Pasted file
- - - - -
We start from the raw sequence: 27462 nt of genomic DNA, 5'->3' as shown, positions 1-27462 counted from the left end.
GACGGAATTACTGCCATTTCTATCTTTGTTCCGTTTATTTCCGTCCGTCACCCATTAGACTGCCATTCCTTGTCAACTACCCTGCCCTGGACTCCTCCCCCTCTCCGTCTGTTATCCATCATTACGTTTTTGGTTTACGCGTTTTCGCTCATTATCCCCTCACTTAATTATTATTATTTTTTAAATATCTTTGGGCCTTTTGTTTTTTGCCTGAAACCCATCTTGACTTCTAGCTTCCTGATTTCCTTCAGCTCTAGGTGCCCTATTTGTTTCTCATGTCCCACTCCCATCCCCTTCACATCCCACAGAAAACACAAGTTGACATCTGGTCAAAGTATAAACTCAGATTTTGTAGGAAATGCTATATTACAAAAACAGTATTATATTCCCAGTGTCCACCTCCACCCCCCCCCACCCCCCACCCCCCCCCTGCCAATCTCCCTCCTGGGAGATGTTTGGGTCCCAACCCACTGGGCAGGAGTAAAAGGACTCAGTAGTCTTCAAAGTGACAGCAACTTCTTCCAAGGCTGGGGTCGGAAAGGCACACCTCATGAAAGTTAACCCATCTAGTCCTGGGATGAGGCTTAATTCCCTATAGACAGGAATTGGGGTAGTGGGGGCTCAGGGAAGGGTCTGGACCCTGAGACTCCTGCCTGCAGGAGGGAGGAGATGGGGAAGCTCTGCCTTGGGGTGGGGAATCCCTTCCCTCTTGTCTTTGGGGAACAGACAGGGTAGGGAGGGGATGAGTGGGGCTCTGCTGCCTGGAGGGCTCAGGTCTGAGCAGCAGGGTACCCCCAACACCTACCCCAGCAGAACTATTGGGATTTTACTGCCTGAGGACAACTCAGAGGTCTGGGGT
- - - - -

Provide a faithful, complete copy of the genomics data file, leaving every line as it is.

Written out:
We start from the raw sequence: 27462 nt of genomic DNA, 5'->3' as shown, positions 1-27462 counted from the left end.
GACGGAATTACTGCCATTTCTATCTTTGTTCCGTTTATTTCCGTCCGTCACCCATTAGACTGCCATTCCTTGTCAACTACCCTGCCCTGGACTCCTCCCCCTCTCCGTCTGTTATCCATCATTACGTTTTTGGTTTACGCGTTTTCGCTCATTATCCCCTCACTTAATTATTATTATTTTTTAAATATCTTTGGGCCTTTTGTTTTTTGCCTGAAACCCATCTTGACTTCTAGCTTCCTGATTTCCTTCAGCTCTAGGTGCCCTATTTGTTTCTCATGTCCCACTCCCATCCCCTTCACATCCCACAGAAAACACAAGTTGACATCTGGTCAAAGTATAAACTCAGATTTTGTAGGAAATGCTATATTACAAAAACAGTATTATATTCCCAGTGTCCACCTCCACCCCCCCCCACCCCCCACCCCCCCCCTGCCAATCTCCCTCCTGGGAGATGTTTGGGTCCCAACCCACTGGGCAGGAGTAAAAGGACTCAGTAGTCTTCAAAGTGACAGCAACTTCTTCCAAGGCTGGGGTCGGAAAGGCACACCTCATGAAAGTTAACCCATCTAGTCCTGGGATGAGGCTTAATTCCCTATAGACAGGAATTGGGGTAGTGGGGGCTCAGGGAAGGGTCTGGACCCTGAGACTCCTGCCTGCAGGAGGGAGGAGATGGGGAAGCTCTGCCTTGGGGTGGGGAATCCCTTCCCTCTTGTCTTTGGGGAACAGACAGGGTAGGGAGGGGATGAGTGGGGCTCTGCTGCCTGGAGGGCTCAGGTCTGAGCAGCAGGGTACCCCCAACACCTACCCCAGCAGAACTATTGGGATTTTACTGCCTGAGGACAACTCAGAGGTCTGGGGT